SOME DESERVE SPECIAL ATTENTION
Some lowly ones have a tendency to withdraw. They become introverted. Often these lead capsuled lives. They need help. A lowly widow of Zarephath was visited by the prophet Elijah. (1 Ki. 17:8-24) His visit proved a blessing to her. Widows and widowers often slip into lonely lives. A visit would help to change this.
In old age the mind often takes off and the imagination goes wild. Older people feel themselves left behind. Youth can show them consideration by including them in some of their affairs. Nothing is quite so stimulating as an unexpected knock, a youthful visitor. By showing older persons a little thoughtfulness, you can help them to feel like new assets rather than old liabilities.—Matt. 15:4-6; Ex. 20:12.
Set yourself a simple but organized program for improving your relationship with the physically handicapped, with persons who have little of this world’s goods or who may have personality problems. What can you do? Make scheduled dates and appointments with such persons to visit them. When having a special dinner, the tendency is to entertain prominent guests. Why not invite lowly ones over too who may enjoy such association? Those in high stations of life are constantly feasted and showered with gifts. Here is what Jesus said: “When you spread a dinner or evening meal, do not call your friends or your brothers or your relatives or rich neighbors. . . . But when you spread a feast, invite poor people, crippled, lame, blind; and you will be happy, because they have nothing with which to repay you. For you will be repaid in the resurrection of the righteous ones.” (Luke 14:12-14) Give this thoughtful consideration the next time you prepare a feast.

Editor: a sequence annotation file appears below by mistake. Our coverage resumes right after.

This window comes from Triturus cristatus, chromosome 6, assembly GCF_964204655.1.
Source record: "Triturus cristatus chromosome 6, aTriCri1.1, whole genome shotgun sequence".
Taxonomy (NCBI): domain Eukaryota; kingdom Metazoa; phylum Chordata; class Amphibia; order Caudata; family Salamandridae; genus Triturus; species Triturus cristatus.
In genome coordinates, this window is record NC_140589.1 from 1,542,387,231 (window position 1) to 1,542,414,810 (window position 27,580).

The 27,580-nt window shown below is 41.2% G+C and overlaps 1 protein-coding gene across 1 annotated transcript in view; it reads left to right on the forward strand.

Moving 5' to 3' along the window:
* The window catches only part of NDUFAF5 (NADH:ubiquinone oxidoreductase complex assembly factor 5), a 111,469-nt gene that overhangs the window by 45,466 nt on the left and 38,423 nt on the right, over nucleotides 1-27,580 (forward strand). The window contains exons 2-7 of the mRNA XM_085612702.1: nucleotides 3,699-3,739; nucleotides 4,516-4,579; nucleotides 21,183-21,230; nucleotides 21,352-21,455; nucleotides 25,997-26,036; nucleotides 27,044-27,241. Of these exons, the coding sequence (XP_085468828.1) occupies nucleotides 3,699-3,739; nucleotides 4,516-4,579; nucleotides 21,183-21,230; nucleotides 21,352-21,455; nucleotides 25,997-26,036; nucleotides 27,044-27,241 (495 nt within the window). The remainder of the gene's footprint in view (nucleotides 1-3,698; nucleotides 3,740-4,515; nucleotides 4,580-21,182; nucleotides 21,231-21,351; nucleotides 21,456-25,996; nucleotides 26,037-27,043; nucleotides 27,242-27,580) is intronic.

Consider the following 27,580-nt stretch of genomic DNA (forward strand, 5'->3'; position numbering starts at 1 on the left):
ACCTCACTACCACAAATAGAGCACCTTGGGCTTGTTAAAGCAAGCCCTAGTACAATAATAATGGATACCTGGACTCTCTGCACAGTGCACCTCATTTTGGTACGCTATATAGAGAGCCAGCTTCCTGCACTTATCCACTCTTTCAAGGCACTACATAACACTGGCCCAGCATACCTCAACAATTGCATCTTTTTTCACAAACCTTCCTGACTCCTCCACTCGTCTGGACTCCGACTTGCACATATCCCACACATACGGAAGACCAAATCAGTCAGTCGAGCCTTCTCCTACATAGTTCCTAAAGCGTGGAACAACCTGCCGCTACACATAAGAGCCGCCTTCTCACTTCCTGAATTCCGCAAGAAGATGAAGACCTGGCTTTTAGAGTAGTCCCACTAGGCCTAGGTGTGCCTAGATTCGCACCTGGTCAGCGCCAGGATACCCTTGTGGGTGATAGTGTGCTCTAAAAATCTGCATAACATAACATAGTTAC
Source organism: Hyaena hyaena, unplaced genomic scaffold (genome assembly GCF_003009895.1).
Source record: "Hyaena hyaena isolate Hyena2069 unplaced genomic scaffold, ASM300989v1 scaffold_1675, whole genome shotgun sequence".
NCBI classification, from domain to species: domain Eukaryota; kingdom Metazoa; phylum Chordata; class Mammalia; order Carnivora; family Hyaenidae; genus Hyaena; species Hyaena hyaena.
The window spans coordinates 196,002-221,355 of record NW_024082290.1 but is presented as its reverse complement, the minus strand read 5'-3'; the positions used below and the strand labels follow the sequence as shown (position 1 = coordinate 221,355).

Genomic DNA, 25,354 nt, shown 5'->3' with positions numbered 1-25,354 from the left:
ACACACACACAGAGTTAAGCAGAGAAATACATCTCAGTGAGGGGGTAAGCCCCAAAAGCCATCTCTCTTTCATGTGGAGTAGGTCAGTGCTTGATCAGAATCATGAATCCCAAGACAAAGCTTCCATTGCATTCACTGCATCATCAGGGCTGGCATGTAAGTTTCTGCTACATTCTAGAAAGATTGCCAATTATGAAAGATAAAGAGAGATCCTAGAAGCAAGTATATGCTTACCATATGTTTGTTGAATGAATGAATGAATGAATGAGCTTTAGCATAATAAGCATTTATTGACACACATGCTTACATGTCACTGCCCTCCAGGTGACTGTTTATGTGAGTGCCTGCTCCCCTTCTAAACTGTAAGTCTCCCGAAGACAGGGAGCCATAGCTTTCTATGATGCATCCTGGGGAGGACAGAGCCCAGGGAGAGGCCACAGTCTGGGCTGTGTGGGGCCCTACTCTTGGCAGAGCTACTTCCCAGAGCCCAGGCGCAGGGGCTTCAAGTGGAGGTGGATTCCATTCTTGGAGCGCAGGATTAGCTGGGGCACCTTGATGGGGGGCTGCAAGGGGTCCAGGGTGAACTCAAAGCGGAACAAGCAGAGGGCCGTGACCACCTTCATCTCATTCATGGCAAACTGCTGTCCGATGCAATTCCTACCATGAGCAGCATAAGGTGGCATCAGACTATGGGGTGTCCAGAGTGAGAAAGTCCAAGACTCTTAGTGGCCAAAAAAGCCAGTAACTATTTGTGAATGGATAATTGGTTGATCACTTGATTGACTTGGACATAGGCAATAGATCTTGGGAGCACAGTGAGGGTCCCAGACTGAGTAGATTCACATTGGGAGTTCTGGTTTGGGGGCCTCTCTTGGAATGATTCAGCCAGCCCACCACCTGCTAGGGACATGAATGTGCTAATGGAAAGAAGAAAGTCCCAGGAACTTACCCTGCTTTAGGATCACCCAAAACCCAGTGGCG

These lowly ones are generally aware of their weaknesses. No doubt they have been reminded of them dozens of times. So their need is encouragement, consideration, love. They know they need to be better mixers, freer in conversation, but with some this takes time. What you can do is love them and let them love you and your family. You can help them to be doers of things through encouragement, inviting them to work with you at Christian assemblies or in the ministry. You can help them to keep in touch with other people by visiting them, by bringing someone along with you.
None of this effort is wasted. The Bible says: “Happy is anyone acting with consideration toward the lowly one; in the day of calamity Jehovah will provide escape for him.” (Ps. 41:1) Happiness is sure to come, and this is no small reward. These lowly ones are sure to remember you in their prayers, which in itself is an unspeakable blessing. But in addition to all of this, Jehovah promises protection to those who show consideration to his lowly ones. What other effort could be more worth while?